Personalisation is a hot topic, especially within digital due to the amount of information we have at our fingertips to offer relevant, customised messages and services. As more information becomes available along a longer time-frame the expectation is that services and even objects should adapt and change around our needs.

Take subscription services. There are some cutting edge examples of how brands are tailoring their service and adapting their offering in-line with human needs - health and beauty are two industries leading the way. Here are a few of my favourites that were shared:

Baze optune image

Baze: vitamin subscription personalised via quarterly blood tests.

Optune: a skin cream that adapts around the need of the user on a daily(!) basis. Japan-based personal care company Shiseido launched Optune, an IoT personalized skincare system that offers 80,000 skincare patterns matched with individual user’s daily skin conditions and living environments which change day to day.

Then finally, imagine a world with driverless cars where the environment is truly personalised to your mood, triggered by your emotions. This is what KIA are trying to achieve with their R.E.A.D system.

4. Privacy > selective presence

In 2020, consumers demand new privacy controls and new benefits in a world that’s always watching.

Without doubt we’re in the era of facial recognition. It’s everywhere. Sometimes we know its happening, other times we don’t. Software is in our phones, sentient spaces (spaces that truly know and respond to their inhabitants) have become a thing, and deep fakes apps like ZAO are creating privacy rows.

We have two choices. Opt-out or opt-in, but if you opt-in we should expect to receive something of value in return.


The art world has been having fun with the concept of opting-out.

There is an American artist, Leo Selvaggio, who was alarmed by the volume of cameras used by police in Chicago. Over the past five years or so he has run several experiments, flash mobs and installations where the public are encouraged to use his face.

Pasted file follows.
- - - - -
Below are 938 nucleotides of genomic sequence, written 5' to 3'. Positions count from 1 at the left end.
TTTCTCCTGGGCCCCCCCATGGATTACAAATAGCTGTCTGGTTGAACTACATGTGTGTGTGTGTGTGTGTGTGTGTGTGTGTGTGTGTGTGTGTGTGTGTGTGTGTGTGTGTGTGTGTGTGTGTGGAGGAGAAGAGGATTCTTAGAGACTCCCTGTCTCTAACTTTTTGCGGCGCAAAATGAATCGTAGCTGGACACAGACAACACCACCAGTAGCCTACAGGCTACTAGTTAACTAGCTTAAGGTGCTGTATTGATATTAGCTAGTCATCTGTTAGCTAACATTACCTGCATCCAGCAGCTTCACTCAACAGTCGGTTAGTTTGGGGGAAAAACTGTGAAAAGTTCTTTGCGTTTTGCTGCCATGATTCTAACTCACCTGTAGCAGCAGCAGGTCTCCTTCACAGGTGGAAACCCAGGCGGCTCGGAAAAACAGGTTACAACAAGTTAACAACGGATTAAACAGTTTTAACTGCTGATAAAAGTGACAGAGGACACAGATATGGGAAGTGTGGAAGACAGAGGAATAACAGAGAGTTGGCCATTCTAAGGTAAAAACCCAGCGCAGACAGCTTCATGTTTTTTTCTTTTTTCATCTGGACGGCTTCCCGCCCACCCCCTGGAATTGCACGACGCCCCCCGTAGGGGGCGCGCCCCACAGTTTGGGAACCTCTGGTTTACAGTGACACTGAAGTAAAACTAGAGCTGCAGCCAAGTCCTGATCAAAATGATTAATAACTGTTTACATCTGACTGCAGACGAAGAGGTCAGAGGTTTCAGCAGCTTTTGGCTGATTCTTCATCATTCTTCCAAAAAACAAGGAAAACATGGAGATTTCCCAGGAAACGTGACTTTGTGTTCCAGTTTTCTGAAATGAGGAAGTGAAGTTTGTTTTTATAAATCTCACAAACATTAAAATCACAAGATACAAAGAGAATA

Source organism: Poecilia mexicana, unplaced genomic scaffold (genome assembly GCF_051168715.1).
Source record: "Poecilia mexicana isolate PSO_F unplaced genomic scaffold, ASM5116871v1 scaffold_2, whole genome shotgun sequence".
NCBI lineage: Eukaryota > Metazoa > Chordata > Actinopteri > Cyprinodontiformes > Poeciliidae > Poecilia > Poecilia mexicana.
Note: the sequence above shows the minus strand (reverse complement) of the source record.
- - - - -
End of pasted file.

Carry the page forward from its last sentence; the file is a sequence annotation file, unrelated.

Many early facial recognition systems are fooled by this. Partially because the data sets are so bad at identifying non white men.

Privacy examples image

Brass facial jewellery from NOMA has been developed to foil facial recognition algorithms like Facebook’s DeepFace. But I’m not sure the trend will take off… I could be wrong!

Scarily there is a website which can warn passengers & help them protest against biometric use in airports. US-based website AirlinePrivacy.com informs passengers which airlines use facial recognition as part of the boarding process, and informs them on how to take action against or avoid carriers.


From an opt-in perspective, this next sentient space was met with rapturous applause in the audience. An AI powered bar which uses facial recognition to place drinkers in a dynamically generated queue. Bye bye ticket dispensers, hello pub tech!

To do it justice, watch the video: The world’s first artificial bar

5. Self-expression > self creations

In 2020, consumers will embrace services, tools and platforms that help them become who they truly are.

As marketers we’re guilty of defaulting to demographic, socio-economic profiling. However, we live in an age where people construct their own identities which aren’t defined by age, gender or physical location.

Digital tools have allowed people to express themselves in new ways - Snapchat added 13 million daily active users in Q2 2019 when it launched its gender swapping filter.

But now these familiar digital transformations are being more accommodated in the physical:

  • United Airlines introduces a choice of five gender identification labels - M”(male), “F” (female), “U” (undisclosed), “X” (unspecified) or “Mx” (gender neutral)
  • The Nonnormative Body Club has tailored workouts for transgender people pre/post surgery.
  • National Council for Independent Living kicked off its Elevate Campaign Training Program (ECTP) in June 2019, the first in the US for disabled citizens who wish to run for office.

And even a brand like Mastercard has gone to great lengths to understand its customers and create something that will genuinely make a difference to their lives.

The True Name card initiative allows for chosen names to appear on the front of consumers’ credit cards. The company shared research that found that trans and non-binary people in particular encountered discrimination when buying items with a credit card with a name or gender that did not match their presentation.

They’re creating a product, as well as a sensitive and private process free of personal questions, that will allow for true names, not deadnames, to appear on cards without the requirement of a legal name change.

How does your product / service currently box someone in? How can you liberate or empower them?

There has been quite a lot to cover in these first 5 trends. I hope you have stayed with me. Head over to blog 2 for the final 5 which concentrates on brands and businesses reacting to major shifts in the macro environment.

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Meet the author ...

Kherrin Wade

Strategy Director

Kherrin works with clients to develop effective marketing strategies, whether that's introducing brands to digital for the first time or pushing the boundaries with more ...